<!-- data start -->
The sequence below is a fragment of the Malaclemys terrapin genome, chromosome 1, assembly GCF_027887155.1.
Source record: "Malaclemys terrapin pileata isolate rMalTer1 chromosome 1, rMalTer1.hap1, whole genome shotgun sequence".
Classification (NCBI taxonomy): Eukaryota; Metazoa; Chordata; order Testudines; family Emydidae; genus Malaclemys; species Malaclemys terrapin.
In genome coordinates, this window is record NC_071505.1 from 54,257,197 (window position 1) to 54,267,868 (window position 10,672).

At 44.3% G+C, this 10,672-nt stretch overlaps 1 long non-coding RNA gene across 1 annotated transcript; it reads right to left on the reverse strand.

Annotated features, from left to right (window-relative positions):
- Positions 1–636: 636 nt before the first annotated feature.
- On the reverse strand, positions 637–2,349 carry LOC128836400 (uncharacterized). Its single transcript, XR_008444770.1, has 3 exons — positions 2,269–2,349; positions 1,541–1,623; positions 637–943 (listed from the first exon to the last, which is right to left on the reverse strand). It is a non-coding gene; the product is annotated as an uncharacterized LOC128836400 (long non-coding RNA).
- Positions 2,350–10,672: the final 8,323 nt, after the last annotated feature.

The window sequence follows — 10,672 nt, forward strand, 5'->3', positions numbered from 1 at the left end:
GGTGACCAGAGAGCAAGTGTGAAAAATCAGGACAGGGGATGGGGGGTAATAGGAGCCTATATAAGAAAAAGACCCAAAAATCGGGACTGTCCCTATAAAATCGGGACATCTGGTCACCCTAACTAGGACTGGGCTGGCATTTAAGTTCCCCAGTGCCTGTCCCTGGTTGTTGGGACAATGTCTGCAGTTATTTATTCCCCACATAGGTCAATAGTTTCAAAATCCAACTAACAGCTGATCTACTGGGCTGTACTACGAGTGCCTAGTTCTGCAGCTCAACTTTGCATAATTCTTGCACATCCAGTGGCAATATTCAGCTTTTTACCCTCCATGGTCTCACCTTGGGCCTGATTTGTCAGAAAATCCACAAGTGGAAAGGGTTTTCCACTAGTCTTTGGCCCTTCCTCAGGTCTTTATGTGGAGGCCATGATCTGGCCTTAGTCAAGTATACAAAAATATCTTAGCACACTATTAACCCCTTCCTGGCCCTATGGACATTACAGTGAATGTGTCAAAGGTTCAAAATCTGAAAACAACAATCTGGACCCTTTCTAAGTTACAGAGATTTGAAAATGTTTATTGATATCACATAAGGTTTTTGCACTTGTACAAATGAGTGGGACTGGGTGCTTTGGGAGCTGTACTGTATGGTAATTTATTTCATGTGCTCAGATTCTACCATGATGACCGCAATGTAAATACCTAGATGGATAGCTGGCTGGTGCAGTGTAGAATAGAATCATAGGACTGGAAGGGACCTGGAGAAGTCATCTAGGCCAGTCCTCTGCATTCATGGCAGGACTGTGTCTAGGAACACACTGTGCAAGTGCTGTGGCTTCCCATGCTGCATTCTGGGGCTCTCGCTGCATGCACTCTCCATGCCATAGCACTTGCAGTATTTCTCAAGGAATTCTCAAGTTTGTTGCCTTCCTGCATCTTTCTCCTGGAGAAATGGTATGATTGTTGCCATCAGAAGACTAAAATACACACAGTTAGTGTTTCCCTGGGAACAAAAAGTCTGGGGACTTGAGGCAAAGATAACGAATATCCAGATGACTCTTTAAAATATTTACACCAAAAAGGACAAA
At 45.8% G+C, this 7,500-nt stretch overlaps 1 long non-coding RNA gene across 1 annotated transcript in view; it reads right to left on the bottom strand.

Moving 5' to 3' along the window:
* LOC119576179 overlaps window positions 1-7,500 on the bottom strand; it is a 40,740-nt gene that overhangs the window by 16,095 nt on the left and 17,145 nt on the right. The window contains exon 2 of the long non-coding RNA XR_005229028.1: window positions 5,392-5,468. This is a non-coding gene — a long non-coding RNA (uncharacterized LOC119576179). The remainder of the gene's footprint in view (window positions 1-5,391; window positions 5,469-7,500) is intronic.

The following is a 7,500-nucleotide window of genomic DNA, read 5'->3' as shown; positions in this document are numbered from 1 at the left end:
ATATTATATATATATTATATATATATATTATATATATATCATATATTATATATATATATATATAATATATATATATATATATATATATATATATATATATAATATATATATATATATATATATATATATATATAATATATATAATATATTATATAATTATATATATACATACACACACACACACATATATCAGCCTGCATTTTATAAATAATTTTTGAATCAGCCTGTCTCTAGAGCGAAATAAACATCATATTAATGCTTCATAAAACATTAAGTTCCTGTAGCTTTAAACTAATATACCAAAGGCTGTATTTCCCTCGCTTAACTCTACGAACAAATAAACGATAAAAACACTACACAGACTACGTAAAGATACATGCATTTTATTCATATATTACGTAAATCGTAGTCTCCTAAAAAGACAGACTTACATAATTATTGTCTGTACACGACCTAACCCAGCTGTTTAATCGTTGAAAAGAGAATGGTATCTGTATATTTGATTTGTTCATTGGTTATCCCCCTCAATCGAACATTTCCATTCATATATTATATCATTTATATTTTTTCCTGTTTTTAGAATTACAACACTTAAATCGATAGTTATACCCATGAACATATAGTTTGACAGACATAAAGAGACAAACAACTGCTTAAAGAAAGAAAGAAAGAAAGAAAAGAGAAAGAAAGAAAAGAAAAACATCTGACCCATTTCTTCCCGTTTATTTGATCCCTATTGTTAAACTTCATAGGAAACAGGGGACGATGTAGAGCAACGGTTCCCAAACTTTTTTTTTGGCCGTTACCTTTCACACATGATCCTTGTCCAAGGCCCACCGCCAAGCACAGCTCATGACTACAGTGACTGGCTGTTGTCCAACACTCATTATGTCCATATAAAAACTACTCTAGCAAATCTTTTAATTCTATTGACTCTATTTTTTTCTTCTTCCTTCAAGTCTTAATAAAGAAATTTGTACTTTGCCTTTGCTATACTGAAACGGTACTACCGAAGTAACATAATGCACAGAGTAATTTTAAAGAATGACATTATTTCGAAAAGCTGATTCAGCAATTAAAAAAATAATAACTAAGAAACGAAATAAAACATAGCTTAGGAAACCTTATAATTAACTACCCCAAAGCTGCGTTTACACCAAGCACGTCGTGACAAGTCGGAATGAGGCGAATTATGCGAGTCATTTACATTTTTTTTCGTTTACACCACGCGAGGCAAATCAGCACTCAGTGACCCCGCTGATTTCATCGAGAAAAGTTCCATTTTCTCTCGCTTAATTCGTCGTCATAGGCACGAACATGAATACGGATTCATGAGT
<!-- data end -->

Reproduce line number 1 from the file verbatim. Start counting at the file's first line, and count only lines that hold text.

The sequence below is a fragment of the Malaclemys terrapin genome, chromosome 1, assembly GCF_027887155.1.